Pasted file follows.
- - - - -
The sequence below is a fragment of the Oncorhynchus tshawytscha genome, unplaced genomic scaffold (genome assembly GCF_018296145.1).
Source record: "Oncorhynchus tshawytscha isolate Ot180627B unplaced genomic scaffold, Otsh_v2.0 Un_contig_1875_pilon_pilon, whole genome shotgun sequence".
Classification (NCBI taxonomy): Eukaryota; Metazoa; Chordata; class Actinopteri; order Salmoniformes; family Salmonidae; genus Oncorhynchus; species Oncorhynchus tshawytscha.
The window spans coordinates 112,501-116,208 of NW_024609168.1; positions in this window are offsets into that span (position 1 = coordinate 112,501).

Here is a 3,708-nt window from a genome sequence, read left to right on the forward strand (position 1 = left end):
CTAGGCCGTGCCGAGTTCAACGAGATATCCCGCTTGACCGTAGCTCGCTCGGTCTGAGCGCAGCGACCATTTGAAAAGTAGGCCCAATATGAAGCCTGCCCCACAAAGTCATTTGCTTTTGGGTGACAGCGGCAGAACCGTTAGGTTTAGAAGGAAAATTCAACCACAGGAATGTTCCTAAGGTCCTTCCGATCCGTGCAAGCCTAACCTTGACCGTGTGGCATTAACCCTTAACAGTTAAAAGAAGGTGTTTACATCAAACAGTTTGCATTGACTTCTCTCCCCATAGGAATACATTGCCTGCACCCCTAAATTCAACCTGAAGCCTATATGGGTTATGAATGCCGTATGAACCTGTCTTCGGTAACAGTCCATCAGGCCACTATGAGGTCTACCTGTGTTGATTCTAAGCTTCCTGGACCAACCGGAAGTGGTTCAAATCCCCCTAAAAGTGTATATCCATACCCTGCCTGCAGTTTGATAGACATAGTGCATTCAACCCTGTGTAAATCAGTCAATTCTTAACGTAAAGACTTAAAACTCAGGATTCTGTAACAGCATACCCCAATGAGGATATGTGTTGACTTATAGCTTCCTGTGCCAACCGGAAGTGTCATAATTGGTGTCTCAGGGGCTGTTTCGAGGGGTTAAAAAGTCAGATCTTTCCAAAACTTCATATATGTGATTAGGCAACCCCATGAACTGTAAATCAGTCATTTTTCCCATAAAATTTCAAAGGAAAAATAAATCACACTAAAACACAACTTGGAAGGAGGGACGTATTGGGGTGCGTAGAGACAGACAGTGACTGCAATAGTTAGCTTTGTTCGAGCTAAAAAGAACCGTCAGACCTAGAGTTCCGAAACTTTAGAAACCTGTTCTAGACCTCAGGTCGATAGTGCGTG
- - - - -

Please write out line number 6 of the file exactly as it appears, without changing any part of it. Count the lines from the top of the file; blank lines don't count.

CTAGGCCGTGCCGAGTTCAACGAGATATCCCGCTTGACCGTAGCTCGCTCGGTCTGAGCGCAGCGACCATTTGAAAAGTAGGCCCAATATGAAGCCTGCCCCACAAAGTCATTTGCTTTTGGGTGACAGCGGCAGAACCGTTAGGTTTAGAAGGAAAATTCAACCACAGGAATGTTCCTAAGGTCCTTCCGATCCGTGCAAGCCTAACCTTGACCGTGTGGCATTAACCCTTAACAGTTAAAAGAAGGTGTTTACATCAAACAGTTTGCATTGACTTCTCTCCCCATAGGAATACATTGCCTGCACCCCTAAATTCAACCTGAAGCCTATATGGGTTATGAATGCCGTATGAACCTGTCTTCGGTAACAGTCCATCAGGCCACTATGAGGTCTACCTGTGTTGATTCTAAGCTTCCTGGACCAACCGGAAGTGGTTCAAATCCCCCTAAAAGTGTATATCCATACCCTGCCTGCAGTTTGATAGACATAGTGCATTCAACCCTGTGTAAATCAGTCAATTCTTAACGTAAAGACTTAAAACTCAGGATTCTGTAACAGCATACCCCAATGAGGATATGTGTTGACTTATAGCTTCCTGTGCCAACCGGAAGTGTCATAATTGGTGTCTCAGGGGCTGTTTCGAGGGGTTAAAAAGTCAGATCTTTCCAAAACTTCATATATGTGATTAGGCAACCCCATGAACTGTAAATCAGTCATTTTTCCCATAAAATTTCAAAGGAAAAATAAATCACACTAAAACACAACTTGGAAGGAGGGACGTATTGGGGTGCGTAGAGACAGACAGTGACTGCAATAGTTAGCTTTGTTCGAGCTAAAAAGAACCGTCAGACCTAGAGTTCCGAAACTTTAGAAACCTGTTCTAGACCTCAGGTCGATAGTGCGTG